DRIFTING DOWN ALONG the Southern California coast, we arrive at San Clemente on the same March morning that, according to the radio, the swallows are "officially" returning to Capistrano (as if they've been waiting, just offshore, for the mayor's proclamation).

It's the end of a winter that never came to California, and the state parks seem to be filling up earlier every weekend. This park at San Clemente is a pretty one, set high on a cliff with a sweeping view up the coast. Our campsite is in the second row back from the cliff, and from here we can listen to the California Symphony in full orchestration: the drumbeat of the surf, the steady thrum of traffic on Interstate 5, the big bass crescendos of Marine artillery battering the hills of Camp Pendleton.

Many of the tenters here are young couples -- surfer families. Their campsites are strung up with clotheslines and privacy tarps: They seem to be living here. One surfer greets a buddy in the road: "Hey, Buckwheat! Where you been? You sure missed some great surf, dude!" A few minutes later I look over, and they are out on the bluff flying kites. Now these are grown men! Should we envy them? Laugh at them? Fear them? Join them? All I know is that they make me feel terribly sedate.

For 24 years now, off and on, I have been reenacting this pageant of exploration and self-definition, returning to a California that is no more real than any too-well-tended memory. It is the stock Midwesterner's romance that I cultivate, for a California that is forever warm and young and giving -- a romance so mawkish and unimaginative that I understand it to be no less than the epic dream of California's creation.

Yet, while millions of other Americans have played out this romance to its logical conclusion by moving to these shores, my vision has remained curiously stillborn. Almost every year I come back to the California where, one long-ago summer, I came of age to the world. I almost need to return. But then after a few weeks or months I force myself to go back "home," wherever that might be -- as if to stay here, like these surfer people, would break the spell.

I wonder: How many are there like me? Or: How many are there who, having followed the California Dream to its source, simply spend their days now dreaming upon some other better place?

Picture him: 18 years old, a virginal fuzz on his chin, a certain dowdiness to his clothing, an unconsciousness -- a boy so innocent of the cosmos that he has never even slept overnight at a friend's house. He is finishing his freshman year at college, has just discovered Steinbeck and Kerouac and is still waiting patiently to be discovered by girls. It is 1960 and Eisenhower is in his last year in the White House and the boy lives with his parents in the neighborhood of modest brick bungalows in northwest Detroit where he grew up.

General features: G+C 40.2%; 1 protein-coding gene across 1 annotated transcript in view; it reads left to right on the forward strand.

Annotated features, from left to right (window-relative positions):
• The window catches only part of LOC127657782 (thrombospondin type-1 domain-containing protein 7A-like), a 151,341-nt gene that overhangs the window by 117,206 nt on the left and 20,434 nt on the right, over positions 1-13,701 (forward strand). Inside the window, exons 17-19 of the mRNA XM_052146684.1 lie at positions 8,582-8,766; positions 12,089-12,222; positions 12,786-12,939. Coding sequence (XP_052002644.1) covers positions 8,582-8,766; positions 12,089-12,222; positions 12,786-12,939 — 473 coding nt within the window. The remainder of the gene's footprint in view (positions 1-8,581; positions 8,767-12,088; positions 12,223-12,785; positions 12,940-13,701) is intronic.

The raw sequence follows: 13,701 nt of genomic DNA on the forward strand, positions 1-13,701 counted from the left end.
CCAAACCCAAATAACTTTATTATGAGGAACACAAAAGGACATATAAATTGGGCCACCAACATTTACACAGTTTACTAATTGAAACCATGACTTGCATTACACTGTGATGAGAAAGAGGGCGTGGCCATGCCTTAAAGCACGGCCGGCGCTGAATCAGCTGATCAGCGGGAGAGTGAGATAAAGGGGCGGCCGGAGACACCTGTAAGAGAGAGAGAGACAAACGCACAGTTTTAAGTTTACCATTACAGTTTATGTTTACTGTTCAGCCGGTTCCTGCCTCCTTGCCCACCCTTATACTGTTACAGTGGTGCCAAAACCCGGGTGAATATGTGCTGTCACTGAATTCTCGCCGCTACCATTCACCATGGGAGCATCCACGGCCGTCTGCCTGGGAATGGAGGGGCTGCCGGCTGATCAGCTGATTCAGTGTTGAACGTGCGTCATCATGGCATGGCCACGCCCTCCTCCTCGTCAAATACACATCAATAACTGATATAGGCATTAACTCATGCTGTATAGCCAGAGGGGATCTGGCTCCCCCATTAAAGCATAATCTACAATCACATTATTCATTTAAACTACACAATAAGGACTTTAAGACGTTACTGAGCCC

Then one day, in early June, he spots a notice on the campus bulleting board. It is an index card which is hand-lettered and says:


Driveway car leaving for

Salt Lake June 14th. Share gas,

driving. Call Dave: 635-8192.

Riders West? The boy gawks at the stranger's invitation and feels a strange rush of self-recognition.

That evening at the dinner table he announces boldly to his parents that he would like to be a Rider West -- to spend the entire summer, as a matter of fact, in that place called California.

His father protests, "But you don't know anybody out there!"

"I can meet people," the boy reasons.

"That's crazy. Somebody'll knock you over the head and -- ."

"No they won't, Dad!"

"But what are you going to do?"

"Work," he says. "I guess."

"At what?" the father asks, exasperated.

"I don't know," the boy responds, and truly he doesn't know.

"How about this?" Dad suggests. "Why don't you take the Pontiac and go up to northern Michigan for a week to two? Go ahead, son. We can get along with just the Buick for a while."

Such a generous offer. But his son doesn't want the family car to look after. He needs to get away from family responsibility. He doesn't want to go to the northwoods of Michigan again. Only California -- California!, the word alone! -- is far enough removed from here.

A week later the lad is packing for his journey. He finds a pillowcase in the attic and begins stuffing it with shirts and socks. His father comes upon this scene and wails, "You're going to look like a bum! Please, son! Take my good leather gladstone!"

But the kid doesn't want the gladstone. (Surely, Kerouac didn't lug a suitcase around.) He doesn't want anything from his parents, except their blessings. He just wants to go. And he does.